Look, I’m not making any inappropriate allegations. All I’m saying is that, if Tony Scott has scandalous photos of Denzel Washington, it might explain a lot.
This is what I’m trying to wrap my head around: How does one of the most universally respected actors of this generation come to trust this particular director — and his obvious fascination with style over substance — so implicitly? Since their first collaboration on Crimson Tide in 1995, Washington and Scott have teamed up in recent years for Man on Fire, Deja Vu and now this remake of 1974’s The Taking of Pelham 123, with yet another film together scheduled for 2011. Stewart/Hitchcock! DeNiro/Scorsese! Depp/Burton! Washington/Scott! One of these things is not like the others…
It’s not that Washington suddenly turns into a hack-by-association in his Scott-directed films. Here he plays Walter Garber, a New York Transit Authority employee who has the bad luck to be on the other end of radio dispatch when a subway train is hijacked. A guy calling himself Ryder (John Travolta), leading a quartet of gunmen, has given the city one hour to deliver $10 million. While fears of a terrorist attack spread, Garber and Ryder play the kind of cat-and-mouse game that you get in movies of this kind.
The original 1974 version of John Godey’s novel was no masterpiece, but it was a fascinating time capsule of decaying mid-’70s New York City, and it was ahead of its time as a kind of straightforward, Law and Order-style procedural where nuances of character were utterly wiped away in favor of brute plot mechanics
Not necessarily. As gifted as Washington might be as an actor, he’s almost too charismatic to play the kind of beaten-down bureaucrat demanded by this twist in the character. Sporting a paunch and ugly clothes that appear to have been stolen from Walter Matthau’s Garber in the original film, he can’t sell ordinariness, especially when he’s later required to turn into an action hero dashing through New York City traffic. Ryder becomes an even bigger disaster, because making him a high-strung guy means giving Travolta license to go into “hammy psycho” mode. Sometimes, as in something deliriously over-the-top like Face/Off, that persona can work. And then there’s the Travolta of Battlefield Earth, who seems to believe that screen villainy involves as much shrieking as possible. Guess which one cavorts through Pelham 123?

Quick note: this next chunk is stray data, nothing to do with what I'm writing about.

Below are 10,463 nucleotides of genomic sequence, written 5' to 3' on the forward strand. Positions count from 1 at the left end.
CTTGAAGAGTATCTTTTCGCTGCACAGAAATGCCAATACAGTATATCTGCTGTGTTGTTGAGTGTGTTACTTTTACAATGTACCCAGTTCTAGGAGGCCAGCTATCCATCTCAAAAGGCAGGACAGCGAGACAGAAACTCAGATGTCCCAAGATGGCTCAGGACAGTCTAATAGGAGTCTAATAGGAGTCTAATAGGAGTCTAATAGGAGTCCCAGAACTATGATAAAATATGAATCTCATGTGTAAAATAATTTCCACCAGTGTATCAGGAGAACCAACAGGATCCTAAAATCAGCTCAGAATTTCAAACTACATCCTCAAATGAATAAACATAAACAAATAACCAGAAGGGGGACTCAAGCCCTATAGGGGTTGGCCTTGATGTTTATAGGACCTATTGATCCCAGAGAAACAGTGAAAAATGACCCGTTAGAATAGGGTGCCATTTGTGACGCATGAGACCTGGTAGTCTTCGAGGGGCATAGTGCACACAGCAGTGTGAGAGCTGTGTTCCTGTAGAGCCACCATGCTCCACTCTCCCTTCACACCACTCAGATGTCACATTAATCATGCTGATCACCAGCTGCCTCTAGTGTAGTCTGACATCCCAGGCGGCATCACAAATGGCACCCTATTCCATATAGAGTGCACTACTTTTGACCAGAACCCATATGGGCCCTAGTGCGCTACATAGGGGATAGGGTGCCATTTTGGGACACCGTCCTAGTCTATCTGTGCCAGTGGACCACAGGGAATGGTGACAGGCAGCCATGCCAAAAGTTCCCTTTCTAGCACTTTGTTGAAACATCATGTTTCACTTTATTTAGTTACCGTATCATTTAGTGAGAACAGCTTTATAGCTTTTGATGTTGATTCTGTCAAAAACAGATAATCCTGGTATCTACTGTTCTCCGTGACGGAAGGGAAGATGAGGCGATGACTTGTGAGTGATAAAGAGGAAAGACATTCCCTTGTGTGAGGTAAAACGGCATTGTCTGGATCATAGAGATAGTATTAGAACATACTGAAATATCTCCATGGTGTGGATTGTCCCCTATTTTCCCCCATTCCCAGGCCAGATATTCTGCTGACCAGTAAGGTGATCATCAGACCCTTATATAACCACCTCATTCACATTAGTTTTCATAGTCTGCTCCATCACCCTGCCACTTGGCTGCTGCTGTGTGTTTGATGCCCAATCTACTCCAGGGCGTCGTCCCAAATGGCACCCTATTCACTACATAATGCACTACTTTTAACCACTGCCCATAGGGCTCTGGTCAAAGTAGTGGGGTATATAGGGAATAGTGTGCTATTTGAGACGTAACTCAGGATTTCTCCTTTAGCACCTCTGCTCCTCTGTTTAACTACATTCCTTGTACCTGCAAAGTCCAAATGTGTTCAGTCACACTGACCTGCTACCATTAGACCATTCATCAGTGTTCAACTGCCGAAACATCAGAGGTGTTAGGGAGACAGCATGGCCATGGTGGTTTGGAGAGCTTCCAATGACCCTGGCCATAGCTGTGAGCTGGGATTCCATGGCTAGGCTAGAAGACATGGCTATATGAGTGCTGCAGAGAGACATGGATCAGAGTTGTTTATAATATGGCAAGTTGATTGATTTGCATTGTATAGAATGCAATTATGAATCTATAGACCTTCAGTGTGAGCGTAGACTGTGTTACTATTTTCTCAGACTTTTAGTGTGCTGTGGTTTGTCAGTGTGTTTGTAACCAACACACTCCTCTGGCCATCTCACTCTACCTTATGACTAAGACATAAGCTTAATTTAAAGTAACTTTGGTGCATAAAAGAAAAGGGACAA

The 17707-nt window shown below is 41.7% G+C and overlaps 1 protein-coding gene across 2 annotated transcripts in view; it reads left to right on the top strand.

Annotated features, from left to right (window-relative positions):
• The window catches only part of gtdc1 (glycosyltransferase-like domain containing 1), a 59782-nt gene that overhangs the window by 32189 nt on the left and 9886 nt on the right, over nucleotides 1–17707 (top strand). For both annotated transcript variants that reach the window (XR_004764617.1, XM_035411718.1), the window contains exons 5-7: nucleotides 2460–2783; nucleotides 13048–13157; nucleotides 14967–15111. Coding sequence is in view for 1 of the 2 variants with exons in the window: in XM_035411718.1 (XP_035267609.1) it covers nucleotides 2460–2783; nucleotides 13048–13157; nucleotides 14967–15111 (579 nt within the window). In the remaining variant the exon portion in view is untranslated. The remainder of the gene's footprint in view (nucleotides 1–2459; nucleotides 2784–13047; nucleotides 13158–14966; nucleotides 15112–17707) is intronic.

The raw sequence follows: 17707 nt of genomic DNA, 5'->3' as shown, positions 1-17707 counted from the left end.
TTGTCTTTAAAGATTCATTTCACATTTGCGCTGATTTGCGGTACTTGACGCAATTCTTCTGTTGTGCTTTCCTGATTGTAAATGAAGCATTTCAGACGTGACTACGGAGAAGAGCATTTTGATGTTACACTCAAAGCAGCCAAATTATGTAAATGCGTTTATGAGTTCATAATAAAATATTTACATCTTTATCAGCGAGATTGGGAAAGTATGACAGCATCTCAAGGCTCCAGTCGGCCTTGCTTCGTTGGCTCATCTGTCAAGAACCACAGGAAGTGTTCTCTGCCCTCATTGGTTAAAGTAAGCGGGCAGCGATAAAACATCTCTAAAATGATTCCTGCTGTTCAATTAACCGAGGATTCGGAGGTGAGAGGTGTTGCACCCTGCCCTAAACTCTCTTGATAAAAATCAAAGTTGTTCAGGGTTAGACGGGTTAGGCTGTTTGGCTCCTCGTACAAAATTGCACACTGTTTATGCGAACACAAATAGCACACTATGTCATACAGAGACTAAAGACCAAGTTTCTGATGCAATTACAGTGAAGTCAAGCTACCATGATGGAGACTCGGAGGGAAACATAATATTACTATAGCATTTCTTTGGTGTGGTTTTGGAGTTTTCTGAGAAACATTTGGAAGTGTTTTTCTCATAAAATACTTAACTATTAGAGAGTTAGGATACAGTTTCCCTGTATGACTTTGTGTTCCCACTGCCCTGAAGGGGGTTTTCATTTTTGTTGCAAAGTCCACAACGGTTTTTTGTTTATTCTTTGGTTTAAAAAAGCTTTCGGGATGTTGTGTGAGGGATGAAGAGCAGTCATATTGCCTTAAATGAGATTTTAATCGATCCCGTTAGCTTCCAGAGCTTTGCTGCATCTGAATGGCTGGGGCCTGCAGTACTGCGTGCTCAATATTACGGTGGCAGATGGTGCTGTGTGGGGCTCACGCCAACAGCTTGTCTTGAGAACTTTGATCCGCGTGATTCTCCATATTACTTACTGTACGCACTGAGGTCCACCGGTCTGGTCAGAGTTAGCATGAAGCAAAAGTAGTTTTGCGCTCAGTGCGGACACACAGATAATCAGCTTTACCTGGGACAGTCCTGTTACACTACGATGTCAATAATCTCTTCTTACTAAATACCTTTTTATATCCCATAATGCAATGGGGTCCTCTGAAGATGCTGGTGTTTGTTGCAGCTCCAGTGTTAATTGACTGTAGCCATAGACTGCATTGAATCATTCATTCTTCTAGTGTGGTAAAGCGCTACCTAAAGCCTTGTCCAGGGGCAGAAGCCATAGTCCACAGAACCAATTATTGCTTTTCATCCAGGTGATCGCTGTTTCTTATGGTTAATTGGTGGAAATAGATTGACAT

Then again, Travolta could just be taking his Lack of Subtlety 101 cues from his director. Scott has certainly made a successful career for himself over the past 25 years since becoming the first of the directors from the Jerry Bruckheimer stable — which also produced Michael Bay, Dominic Sena and other devotees of heavily filtered lighting and snap-cut editing — to hit the big time. But his trademark visual shenanigans have grown increasingly tiresome, to the point that it becomes almost impossible to care about anything that’s actually going on in The Taking of Pelham 123. Scott jerks us through the air with panoramic establishing shots, does slow-motion whip-pans through Manhattan streets, offers up blurry and over-saturated interstitial snippets and generally acts like a 3-year-old who doesn’t think his picture is actually finished until he’s used every crayon color in the box. It’s a style that’s supposed to generate a sense of kinetic excitement. Instead, it generates a profound desire to check the director’s meds.
It’s easy to understand the lure of re-making this particular thriller for the post-9/11 era, where it feels like we’re all just one incident away from running screaming into the streets. But Scott hasn’t made a film about hysteria; he has simply made a hysterical film — not in the sense that it’s funny, even unintentionally, but in the sense that you just want to grab it by the shoulders, jam it into the nearest chair and tell it to settle the hell down. Whatever gifts as a storyteller Denzel Washington appears to see in Scott over and over again, he needs to convey them to the rest of us, before it’s his career that winds up hijacked. Grade: D
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